Hazard Assessment

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Hazard assessment is a process to identify, assess, and eliminate or manage workplace hazards and the risks they present to a worker’s well-being. Hazards are generally defined as any source of potential damage, harm or adverse effect on something or someone. A hazard can be anything, including a condition, situation, practice, or behavior. A risk assessment is where the hazards are analyzed to determine the likelihood and severity of harm, and to identify actions necessary to eliminate the hazard or control the risk.

Employer Duties

Workplaces with 20 or more workers must establish an occupational health and safety program, which includes a hazard assessment process. This process must include:

  • A method to evaluate the workplace and identify potential hazards;
  • Procedures and schedules for regular inspections;
  • Procedures to make sure hazards are reported, and that a person is accountable for correcting the hazards;
  • Procedures to outline the circumstances when a hazard must be reported by the employer to the committee or representative, and how this report will be made; and
  • A system for workplace occupational health and safety monitoring, prompt follow-up and control of identified hazards.

The Hazard Assessment Process

In general, the workplace should include a three step hazard assessment process. The process includes:

  • 1. Hazard Identification
    • Identify sources that expose a worker to a risk of injury or disease.
  • 2. Risk Assessment
    • Determine the risk to rank the hazard by priority. Risk is a combination of the likelihood of harm and its severity.
  • 3. Hazard Control
    • Identify actions necessary to eliminate the hazard, or control the risk using the hierarchy of risk control methods.

It is important to monitor the hazard to ensure that implemented controls continue to be effective. Keep documents and records that may be necessary, including detailed procedures to assess the risk, evaluations and details regarding decisions made to control the hazard.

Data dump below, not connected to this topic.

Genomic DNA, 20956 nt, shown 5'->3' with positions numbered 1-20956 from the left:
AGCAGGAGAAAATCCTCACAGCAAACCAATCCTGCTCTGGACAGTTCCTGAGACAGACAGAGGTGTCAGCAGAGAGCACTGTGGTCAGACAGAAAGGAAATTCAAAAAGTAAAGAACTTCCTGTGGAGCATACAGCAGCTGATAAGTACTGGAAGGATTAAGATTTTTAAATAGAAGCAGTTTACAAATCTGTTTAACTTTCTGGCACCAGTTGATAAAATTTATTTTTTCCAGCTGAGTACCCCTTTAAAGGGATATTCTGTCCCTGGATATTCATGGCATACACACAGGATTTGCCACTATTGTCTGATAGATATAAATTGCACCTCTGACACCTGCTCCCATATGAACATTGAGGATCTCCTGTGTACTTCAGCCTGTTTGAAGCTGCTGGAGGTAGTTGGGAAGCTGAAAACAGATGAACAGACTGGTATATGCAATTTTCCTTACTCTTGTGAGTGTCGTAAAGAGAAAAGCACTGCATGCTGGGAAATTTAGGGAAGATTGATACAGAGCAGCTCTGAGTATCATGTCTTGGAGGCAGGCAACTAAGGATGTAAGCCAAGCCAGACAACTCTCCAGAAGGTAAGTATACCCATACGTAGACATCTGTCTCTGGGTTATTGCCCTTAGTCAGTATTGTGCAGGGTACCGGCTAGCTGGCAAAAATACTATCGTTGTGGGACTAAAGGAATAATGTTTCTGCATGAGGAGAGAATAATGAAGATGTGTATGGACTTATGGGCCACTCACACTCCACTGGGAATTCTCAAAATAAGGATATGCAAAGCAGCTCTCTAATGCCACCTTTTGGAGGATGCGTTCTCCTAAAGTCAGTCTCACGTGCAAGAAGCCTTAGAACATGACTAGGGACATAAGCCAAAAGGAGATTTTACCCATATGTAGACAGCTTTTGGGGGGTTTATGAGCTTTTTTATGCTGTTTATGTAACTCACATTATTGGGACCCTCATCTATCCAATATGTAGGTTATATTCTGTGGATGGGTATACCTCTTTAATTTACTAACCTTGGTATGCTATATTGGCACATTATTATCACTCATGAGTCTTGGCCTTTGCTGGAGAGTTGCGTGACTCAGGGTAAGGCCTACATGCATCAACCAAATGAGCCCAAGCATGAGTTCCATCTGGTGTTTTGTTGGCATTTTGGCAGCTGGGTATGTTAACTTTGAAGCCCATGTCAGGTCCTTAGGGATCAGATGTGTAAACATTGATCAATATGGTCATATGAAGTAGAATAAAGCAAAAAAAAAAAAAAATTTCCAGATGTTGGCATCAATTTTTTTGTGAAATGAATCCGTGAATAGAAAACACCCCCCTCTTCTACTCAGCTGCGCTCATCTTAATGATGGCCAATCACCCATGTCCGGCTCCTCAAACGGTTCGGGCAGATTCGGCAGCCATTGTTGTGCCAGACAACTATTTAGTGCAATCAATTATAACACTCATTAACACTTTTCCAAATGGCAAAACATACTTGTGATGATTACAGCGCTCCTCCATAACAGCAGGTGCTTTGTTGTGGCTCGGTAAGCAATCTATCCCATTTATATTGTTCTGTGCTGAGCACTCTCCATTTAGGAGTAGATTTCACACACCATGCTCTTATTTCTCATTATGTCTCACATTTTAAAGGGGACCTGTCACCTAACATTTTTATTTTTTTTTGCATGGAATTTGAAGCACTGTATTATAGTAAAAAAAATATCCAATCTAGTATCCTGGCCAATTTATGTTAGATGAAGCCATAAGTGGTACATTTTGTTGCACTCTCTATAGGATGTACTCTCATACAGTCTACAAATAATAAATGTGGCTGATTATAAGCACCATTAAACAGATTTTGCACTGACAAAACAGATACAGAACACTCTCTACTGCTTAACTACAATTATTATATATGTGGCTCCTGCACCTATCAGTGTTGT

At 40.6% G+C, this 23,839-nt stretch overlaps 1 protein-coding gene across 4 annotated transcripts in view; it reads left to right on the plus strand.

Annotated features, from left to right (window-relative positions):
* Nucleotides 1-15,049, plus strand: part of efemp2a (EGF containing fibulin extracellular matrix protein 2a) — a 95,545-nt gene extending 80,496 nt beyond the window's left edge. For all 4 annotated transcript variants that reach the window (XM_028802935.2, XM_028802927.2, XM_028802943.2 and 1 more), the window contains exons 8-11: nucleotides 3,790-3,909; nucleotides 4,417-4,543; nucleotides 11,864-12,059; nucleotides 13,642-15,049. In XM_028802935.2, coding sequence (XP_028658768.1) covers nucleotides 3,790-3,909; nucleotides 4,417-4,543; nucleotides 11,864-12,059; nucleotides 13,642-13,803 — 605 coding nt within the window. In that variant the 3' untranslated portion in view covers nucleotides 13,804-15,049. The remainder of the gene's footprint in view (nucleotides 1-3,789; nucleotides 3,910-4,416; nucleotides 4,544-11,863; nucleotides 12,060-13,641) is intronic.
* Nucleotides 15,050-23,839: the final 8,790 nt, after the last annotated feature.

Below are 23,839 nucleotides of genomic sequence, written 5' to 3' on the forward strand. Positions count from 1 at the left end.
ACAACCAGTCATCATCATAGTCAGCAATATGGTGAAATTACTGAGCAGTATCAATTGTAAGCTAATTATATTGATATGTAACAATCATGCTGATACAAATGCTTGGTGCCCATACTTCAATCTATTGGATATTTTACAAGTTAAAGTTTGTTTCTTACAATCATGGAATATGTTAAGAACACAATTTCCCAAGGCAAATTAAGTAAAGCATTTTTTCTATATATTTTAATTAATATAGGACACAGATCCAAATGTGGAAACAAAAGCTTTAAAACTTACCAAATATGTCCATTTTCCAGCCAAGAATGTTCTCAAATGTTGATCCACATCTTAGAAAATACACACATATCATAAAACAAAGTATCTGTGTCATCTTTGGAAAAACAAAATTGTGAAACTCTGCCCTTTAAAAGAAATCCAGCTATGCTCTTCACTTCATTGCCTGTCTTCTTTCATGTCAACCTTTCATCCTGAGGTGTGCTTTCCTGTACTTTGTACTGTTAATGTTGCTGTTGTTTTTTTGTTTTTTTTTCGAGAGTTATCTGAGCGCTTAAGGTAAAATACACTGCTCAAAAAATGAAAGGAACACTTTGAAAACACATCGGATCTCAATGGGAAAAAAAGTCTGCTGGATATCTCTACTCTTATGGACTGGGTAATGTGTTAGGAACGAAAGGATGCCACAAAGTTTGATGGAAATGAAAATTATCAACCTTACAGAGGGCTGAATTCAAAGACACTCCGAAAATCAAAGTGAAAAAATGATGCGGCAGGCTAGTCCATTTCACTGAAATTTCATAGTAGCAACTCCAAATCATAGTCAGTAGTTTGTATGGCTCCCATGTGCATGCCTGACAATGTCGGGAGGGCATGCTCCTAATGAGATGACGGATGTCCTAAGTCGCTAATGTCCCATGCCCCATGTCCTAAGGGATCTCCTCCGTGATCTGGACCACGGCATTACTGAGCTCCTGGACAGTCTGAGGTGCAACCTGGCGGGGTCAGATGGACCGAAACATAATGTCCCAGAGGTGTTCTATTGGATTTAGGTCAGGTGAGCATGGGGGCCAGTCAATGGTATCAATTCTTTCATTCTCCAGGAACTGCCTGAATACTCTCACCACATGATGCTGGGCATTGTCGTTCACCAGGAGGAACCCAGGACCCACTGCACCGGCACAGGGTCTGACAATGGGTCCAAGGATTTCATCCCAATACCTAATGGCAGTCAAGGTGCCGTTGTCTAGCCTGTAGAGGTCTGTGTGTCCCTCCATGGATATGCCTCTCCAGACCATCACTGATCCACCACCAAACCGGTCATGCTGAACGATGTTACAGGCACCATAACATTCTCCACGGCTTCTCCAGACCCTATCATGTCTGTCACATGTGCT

Performing Hazard Identification

There are many ways that one can identify a hazard. The simplest approach is by performing an inspection while walking around the workplace. During the inspection, discuss hazards with workers and seek input into how the hazard may be controlled. The safety committee or representative is also a valuable source of information and can provide incident records to help identify hazards.

Performing a Risk Assessment

To properly assess the risk associated with a hazard, you must determine:

  1. The Probability - the likelihood that exposure to a hazardous thing or condition would cause an injury, disease or some incidence causing damage. When determining probability, consider how a person is exposed (route of exposure), how often, and how much exposure occurs.
  2. The Severity - the gravity of the harm or the level of damage that may result.

A risk matrix is a common tool that can be used to increase the visibility of risk and help in the decision making process. To summarize, Risk = Probability X Severity.

It is important to remember that the assessment must take into account both the current state of the workplace and any potential situations that may occur. Consider normal operational situations as well as non-standard events such as maintenance shutdowns, power outages, emergencies, extreme weather, etc. To better understand the hazard, review all available health and safety information such as Safety Data Sheet (SDS), manufacturer’s literature, information from reputable organizations, results of testing, workplace inspection reports, and records of workplace accidents (including information about the type and frequency of the occurrence, illnesses, injuries, near misses, etc.).

Identifying Hazard Controls